Low potassium can also cause illness, but it’s rarely fatal. It’s more about decreased muscle and nerve conduction.
tCO2 (Bicarb): A rough equivalent of the total amount of bicarbonate in the blood, this measurement “helps us determine whether the blood is too acidic or too basic,” Dr. Ross explains. “More commonly the concentration will be low, meaning the dog is acidotic,” she says. “We could see that with many severe diseases, like kidney failure.”
AGAP: Short for “anion gap,” this measurement, too, tells a vet whether a dog is too acidotic. “One instance in which we see levels go too high is antifreeze toxicity,” Dr. Ross says.
NA/K: “Na” is the chemical abbreviation for sodium, and “K,” for potassium. “As clinicians we usually don’t pay too much attention to the sodium/potassium ratio,” comments Dr. Ross, “although if it’s very low, less than 22, that can indicate Addison’s disease. Mostly, though, we just look at sodium and potassium values individually.”
Total Bilirubin, Direct Bilirubin, Indirect Bilirubin: Bilirubin is a product of the normal breakdown of red blood cells when they get old, or, more specifically, breakdown of the iron-carrying hemoglobin molecules in red blood cells. The body must get rid of the bilirubin, which passes through the liver and is then excreted mostly in the stools. If bilirubin is not removed, a dog will become jaundiced, with telltale yellow coloring in the mucous membranes of the gums and other areas. Complications include vomiting, fever, and weight loss.
Direct bilirubin is bilirubin that has already been metabolized by the liver. Indirect bilirubin means the liver hasn’t gone to work on it yet. “But nowadays,” says Dr. Ross, “we don’t use that distinction as much. We look primarily at the total.”
What a high bilirubin concentration means is that either too much bilirubin is being made (this can occur in autoimmune hemolytic anemia, in which the body destroys its own red blood cells), or bilirubin is not being excreted quickly enough. Inadequate excretion may indicate liver disease or an obstruction in the bile duct, perhaps caused by cancer or inflammation associated with pancreatitis. The bile duct transports bilirubin (in the form of bile) to the intestine to be excreted from the body, but if the nearby pancreas is severely inflamed and swollen, bile flow may be impaired The vet can figure out the cause of increased bilirubin in part through a simple blood test to rule out autoimmune hemolytic anemia and an abdominal ultrasound to rule out bile duct obstruction.
Alkaline Phosphatase, GGT, ALT, AST: These four chemicals, all liver enzymes, “are things we look at for liver damage,” Dr. Ross says. If the liver cells are diseased, “the enzymes leak out into the bloodstream, causing elevations,” adds Dr. Berg. “The specific elevations may help us figure out what kind of liver disease” is occurring, he notes. For instance, a high concentration of ALT, alamine aminotransferase, might indicate toxicity from a poison.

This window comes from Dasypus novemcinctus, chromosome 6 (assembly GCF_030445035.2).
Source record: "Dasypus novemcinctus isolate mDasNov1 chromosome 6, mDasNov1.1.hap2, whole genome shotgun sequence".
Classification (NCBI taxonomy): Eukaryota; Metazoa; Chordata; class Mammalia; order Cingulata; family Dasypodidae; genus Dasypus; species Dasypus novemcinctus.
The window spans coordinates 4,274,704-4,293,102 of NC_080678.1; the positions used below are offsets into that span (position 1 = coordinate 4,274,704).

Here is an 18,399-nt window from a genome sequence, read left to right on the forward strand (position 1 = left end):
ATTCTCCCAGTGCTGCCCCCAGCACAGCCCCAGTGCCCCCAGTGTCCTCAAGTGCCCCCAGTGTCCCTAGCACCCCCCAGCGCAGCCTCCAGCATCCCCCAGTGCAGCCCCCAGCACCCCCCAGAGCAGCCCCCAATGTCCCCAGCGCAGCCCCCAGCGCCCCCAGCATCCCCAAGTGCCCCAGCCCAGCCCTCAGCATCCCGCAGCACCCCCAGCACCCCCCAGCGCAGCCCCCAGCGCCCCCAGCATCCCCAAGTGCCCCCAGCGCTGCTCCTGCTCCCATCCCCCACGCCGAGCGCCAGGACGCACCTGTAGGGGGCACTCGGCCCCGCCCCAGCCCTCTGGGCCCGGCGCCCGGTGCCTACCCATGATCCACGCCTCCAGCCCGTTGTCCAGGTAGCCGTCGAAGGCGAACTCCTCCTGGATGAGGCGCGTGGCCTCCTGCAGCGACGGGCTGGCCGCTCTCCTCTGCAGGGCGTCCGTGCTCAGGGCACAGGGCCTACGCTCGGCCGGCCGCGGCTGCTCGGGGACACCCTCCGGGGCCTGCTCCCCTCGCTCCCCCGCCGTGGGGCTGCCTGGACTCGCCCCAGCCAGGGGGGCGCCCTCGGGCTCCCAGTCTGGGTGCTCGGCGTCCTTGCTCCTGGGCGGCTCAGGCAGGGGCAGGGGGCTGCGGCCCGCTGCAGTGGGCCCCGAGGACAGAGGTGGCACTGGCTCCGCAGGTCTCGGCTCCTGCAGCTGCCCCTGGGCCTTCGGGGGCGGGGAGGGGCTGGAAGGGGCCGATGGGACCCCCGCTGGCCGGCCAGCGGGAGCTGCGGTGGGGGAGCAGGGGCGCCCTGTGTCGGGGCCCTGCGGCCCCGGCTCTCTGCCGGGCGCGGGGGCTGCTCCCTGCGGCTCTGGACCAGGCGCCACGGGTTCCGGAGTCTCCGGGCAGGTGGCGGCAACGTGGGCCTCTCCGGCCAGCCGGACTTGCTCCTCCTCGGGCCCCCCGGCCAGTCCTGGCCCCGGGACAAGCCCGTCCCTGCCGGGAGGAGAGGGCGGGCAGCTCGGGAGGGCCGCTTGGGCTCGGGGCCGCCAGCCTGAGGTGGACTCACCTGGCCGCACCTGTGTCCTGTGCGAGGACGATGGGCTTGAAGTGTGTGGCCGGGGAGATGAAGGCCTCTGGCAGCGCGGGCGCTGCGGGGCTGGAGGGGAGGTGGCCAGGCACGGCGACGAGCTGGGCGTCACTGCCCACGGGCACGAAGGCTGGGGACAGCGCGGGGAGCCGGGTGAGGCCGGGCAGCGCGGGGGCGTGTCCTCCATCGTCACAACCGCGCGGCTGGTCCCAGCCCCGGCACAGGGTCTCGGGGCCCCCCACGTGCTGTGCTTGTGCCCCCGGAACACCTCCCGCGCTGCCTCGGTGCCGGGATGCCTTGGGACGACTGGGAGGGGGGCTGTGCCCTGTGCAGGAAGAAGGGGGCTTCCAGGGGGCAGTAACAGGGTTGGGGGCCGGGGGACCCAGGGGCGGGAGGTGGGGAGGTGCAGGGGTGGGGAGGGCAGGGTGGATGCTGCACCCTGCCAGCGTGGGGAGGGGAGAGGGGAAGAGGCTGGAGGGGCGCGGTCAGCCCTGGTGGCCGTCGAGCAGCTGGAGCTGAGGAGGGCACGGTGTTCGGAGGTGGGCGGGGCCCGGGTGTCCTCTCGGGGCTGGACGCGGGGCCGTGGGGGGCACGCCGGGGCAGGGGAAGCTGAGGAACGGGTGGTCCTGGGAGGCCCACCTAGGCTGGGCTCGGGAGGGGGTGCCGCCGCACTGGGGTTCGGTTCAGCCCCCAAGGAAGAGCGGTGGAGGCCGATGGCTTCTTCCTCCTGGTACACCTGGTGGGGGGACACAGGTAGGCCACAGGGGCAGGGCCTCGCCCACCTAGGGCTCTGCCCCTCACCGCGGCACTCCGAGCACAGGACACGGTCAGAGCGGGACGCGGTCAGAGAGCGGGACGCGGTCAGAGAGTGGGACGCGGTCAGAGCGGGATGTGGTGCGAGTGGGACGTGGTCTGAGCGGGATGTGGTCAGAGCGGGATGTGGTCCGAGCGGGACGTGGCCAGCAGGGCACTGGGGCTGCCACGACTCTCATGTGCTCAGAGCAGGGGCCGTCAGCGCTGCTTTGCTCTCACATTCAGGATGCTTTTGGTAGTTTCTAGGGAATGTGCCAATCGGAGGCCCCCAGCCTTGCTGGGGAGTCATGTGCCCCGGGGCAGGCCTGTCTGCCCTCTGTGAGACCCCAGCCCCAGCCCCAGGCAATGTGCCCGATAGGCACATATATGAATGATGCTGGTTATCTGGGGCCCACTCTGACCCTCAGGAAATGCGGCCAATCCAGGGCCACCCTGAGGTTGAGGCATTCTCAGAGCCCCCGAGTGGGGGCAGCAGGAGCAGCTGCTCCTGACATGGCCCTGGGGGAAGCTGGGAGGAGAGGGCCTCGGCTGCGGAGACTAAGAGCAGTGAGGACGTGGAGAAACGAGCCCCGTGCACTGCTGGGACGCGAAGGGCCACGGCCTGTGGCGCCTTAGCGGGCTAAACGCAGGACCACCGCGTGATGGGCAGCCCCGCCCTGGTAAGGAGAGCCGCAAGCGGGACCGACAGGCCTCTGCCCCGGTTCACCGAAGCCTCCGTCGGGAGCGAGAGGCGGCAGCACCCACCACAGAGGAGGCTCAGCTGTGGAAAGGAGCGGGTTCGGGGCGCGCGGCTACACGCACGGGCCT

Creatine Kinase: Creatine kinase, whose shorthand is CK, comes from muscle, and if it’s elevated, it can indicate muscle damage. “But it has to be really elevated,” says Dr. Ross. “I wouldn’t even pay attention to a minor elevation. That could simply mean a needle is going through muscle to draw blood. But if it is greatly elevated, I’d consider the possibility of true muscle damage in the form of severe trauma or a disease of the muscles themselves.”
Cholesterol: “Cholesterol doesn’t cause heart disease in dogs unless the concentration is really high,” Dr. Ross says. “We are more apt to see high cholesterol in dogs with certain types of kidney disease and certain hormone-related conditions like Cushing’s disease and hypothyroidism.”
If cholesterol levels are too low, it could signify a very low-fat diet, some types of liver disease, or certain kinds of intestinal disease that don’t allow the body to properly absorb digested food properly.
Triglycerides: “Just as with cholesterol, we rarely agonize about high triglycerides in dogs,” Dr. Berg says. That said, triglycerides (as well as cholesterol) can increase with diabetes and again, with hormone-mediated conditions.
It should be noted that certain breeds, like miniature schnauzers, are prone to a genetic problem that can cause high triglycerides and high cholesterol because they don’t have enough of an enzyme that helps break down those substances. “I’ve also seen it in shelties,” Dr. Ross comments.
Amylase: An enzyme made by the pancreas, amylase is important in the digestion of food. If blood levels are too high, it could mean the pancreas has been damaged, for example by pancreatitis, and the enzyme has leaked into the bloodstream.
Osmolality: This is “another way of getting at whether a dog is dehydrated or overhydrated,” Dr. Ross says. It takes into account the concentration of many chemical particles in the blood all at once.